the bit pattern is 00111111 which maps to
the bit pattern for 500uA charge and 3.15 volts is 00111101 which maps to
and, if you didn't intend to change the default setting of the Charger IC disable pin from its default value of 0
3F hex becomes 1F hex and
3D hex becomes 1D hex.
first thanks for your reply - any help is very appreciated!
But to be honest your reply confuses me a bit:
if I get you right - please correct me if I'm wrong - you come to the conclusion that - if I don't want to change the D5 "Charger IC PIN" (which I don't want) - a value of 1F in HEX is correct, right?
And if I'm not completely confused now, 1F in HEX = 31 in decimal, isn't it?
So my 31 should be correct and it has to work with the value I used, right?
... and 31 in decimal = 1F in HEX = 11111 in binary?
I plan to use the "Panasonic VL2330-1HFE" 50 mA coin cell by the way which may be charged at up to 3.4 V according this (German) website:
Best regards and looking forward to your reply
I might also increase the mAh rating of my backup battery and I think that 3.3 volts is fine.
I was under the impression that the hex value is what is passed to the control register, not decimal.
If I look at the example given on page 38 of the Intel Edison Compute Module Hardware Guide, the value 19, when interpreted as a hex value,
maps to the bit image 00011001
which is 500uA and 2.5 volts
The Guide also points out that bits D7,6,5 should remain as 0
So, for the 3.3 volt and 500uA charge, the hex value is
1F and the hex value is what is normally written to and read from registers
I don't think you need the decimal value, but for a hex value of 1F, the decimal value is 31 ... the fact that the charge voltage remained at 2.5 volts indicates that the "31" you entered was interpreted as a hex value, not a decimal.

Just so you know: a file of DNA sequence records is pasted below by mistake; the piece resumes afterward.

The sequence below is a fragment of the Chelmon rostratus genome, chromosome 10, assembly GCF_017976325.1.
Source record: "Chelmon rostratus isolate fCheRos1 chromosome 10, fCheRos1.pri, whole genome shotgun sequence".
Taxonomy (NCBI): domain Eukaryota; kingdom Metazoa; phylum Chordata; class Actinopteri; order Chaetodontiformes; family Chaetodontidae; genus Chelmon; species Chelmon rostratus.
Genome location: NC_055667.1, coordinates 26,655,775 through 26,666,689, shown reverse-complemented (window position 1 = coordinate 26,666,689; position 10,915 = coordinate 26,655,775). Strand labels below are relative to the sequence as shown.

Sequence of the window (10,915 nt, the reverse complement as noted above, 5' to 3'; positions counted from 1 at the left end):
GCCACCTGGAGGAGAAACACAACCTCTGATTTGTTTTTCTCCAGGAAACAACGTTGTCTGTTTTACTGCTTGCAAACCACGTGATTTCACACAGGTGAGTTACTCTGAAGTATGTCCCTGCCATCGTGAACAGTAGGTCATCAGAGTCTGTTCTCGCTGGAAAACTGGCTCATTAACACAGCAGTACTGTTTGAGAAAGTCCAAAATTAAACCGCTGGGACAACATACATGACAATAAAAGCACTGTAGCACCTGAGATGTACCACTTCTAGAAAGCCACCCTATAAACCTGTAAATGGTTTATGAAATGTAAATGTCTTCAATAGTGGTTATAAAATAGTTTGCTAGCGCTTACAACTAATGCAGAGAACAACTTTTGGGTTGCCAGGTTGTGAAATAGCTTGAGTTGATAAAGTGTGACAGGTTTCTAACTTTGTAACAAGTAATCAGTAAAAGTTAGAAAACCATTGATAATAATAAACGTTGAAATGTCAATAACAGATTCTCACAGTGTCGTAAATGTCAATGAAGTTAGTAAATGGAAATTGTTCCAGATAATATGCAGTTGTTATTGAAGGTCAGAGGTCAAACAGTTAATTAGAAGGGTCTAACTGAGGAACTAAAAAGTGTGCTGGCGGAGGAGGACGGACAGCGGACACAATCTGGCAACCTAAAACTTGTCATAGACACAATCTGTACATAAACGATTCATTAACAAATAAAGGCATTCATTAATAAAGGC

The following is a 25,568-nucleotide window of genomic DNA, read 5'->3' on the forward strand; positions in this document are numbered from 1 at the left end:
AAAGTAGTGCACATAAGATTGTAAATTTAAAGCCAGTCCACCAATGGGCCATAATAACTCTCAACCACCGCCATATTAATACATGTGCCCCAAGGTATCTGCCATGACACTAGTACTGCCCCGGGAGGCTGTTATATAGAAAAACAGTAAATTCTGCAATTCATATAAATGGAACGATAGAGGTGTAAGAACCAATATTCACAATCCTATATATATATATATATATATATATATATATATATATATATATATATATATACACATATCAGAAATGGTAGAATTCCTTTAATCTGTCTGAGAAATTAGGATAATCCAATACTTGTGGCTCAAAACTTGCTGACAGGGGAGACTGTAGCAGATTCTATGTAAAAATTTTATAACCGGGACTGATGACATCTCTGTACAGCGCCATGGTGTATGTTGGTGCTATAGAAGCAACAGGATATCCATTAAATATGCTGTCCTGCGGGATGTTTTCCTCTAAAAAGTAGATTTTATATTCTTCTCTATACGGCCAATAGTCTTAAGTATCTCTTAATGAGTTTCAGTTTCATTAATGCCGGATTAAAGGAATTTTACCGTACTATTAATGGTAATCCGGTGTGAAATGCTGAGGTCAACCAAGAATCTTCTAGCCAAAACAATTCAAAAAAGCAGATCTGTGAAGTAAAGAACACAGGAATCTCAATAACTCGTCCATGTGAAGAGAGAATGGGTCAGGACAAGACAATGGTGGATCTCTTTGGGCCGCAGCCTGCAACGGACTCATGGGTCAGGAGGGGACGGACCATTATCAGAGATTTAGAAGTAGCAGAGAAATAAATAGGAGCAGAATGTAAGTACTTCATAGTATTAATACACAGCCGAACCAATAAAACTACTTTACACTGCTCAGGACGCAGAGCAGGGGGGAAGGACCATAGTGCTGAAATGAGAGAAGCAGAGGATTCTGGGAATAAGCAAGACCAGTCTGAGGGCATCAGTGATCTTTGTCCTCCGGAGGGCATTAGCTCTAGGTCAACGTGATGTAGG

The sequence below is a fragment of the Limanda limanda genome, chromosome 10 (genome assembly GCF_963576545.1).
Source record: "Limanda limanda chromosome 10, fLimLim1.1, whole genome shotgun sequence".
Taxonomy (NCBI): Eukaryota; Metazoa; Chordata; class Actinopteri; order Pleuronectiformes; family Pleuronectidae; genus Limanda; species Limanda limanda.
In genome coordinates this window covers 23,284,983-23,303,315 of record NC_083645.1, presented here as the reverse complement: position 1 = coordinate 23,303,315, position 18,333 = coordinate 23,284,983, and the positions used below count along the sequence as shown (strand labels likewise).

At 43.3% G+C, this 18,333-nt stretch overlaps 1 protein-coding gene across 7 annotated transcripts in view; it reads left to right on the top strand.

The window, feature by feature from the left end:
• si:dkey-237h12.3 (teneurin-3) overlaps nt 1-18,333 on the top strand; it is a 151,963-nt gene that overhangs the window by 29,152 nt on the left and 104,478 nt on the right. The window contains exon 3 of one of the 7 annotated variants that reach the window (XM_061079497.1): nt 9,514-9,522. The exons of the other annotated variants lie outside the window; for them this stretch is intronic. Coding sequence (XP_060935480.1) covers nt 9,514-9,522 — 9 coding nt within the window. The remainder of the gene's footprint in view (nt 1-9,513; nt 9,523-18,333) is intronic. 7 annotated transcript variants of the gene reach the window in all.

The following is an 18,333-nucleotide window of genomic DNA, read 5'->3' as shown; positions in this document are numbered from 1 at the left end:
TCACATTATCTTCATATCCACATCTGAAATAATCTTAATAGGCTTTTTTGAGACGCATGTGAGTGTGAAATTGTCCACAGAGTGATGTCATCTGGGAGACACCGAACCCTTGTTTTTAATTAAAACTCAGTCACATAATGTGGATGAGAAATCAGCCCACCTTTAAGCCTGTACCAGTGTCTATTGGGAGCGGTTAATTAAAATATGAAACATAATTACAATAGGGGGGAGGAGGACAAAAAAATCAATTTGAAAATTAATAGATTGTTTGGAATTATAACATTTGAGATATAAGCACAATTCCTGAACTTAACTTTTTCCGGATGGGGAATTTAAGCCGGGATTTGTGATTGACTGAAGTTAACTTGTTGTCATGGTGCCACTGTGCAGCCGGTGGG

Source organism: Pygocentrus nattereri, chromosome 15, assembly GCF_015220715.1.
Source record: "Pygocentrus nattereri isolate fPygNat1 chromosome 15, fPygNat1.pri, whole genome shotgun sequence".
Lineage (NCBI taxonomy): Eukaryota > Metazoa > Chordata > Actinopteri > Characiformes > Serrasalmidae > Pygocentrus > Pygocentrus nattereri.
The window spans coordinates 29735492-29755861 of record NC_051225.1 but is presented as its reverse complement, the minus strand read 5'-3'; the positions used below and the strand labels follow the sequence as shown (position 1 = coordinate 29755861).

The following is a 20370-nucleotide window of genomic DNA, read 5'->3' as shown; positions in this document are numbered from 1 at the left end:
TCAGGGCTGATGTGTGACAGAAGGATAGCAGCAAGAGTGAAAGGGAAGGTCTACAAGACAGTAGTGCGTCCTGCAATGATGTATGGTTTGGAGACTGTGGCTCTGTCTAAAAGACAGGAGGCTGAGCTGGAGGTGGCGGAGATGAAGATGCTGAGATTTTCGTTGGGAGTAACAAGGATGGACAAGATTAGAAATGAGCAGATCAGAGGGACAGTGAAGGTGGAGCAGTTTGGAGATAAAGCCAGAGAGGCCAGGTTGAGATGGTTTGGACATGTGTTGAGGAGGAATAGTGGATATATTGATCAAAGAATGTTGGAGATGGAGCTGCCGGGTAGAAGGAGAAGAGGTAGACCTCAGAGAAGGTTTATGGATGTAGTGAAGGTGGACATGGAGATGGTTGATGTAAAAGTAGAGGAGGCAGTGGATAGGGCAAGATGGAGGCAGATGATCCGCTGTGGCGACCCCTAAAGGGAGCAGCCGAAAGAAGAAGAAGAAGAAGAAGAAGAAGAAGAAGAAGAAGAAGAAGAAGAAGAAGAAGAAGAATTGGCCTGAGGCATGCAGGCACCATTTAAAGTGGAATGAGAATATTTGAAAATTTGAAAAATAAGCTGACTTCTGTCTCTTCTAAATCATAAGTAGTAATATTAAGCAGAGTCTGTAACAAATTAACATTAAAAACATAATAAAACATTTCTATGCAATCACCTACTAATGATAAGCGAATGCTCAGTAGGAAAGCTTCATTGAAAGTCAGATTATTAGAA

So, again, 1F is the value which needs to be loaded into the register ..
first thanks again for your very quick reply!
OK, using HEX value then, but I'm a bit confused in this case how I need to passed that as argument:
as far as I know HEX values are written with "0x" in the beginning, just like as the address "0x52" of the register. Therefore I used "31" (without "0x") to be interpreted as decimal and would have expected that this is identical to "0x1F".
But you would suggest then to try this, right?
Is that correct?
Hmmm.. 31 is the decimal equivalent of hex 1F and should have worked if your compiler recognizes the 31 as a decimal representation of the bit pattern
00011111. To be on the safe side, I'd use the 0x1F format, which should be OK for any C, C++ compiler ??
I ran this test in the meantime and compiled everything again (if all is set up and you only do a code change, it takes "only" about 30-45 mins. to recompile and build the new image) with the code line
but unfortunately with a very disappointing result:
no voltage change at all, I still measure 2.486 V at the battery backup connection.
So that's obviously either not the correct setting or (what I think more) not the correct place to add this line of code - I've tried it with these two places:
at the beginning of the "pmic_rpmsg_init" and at the end (before "return", of course) of the "pmic_ops_store" function - both with no effect!
so please, let us know what we need to do to change this setting?
Where we need to put this line of code or do any other change?
any news on that?
Nobody can help here?
I really would like to finish this project and changing this setting is the only missing part...
Best regards and thanks in advance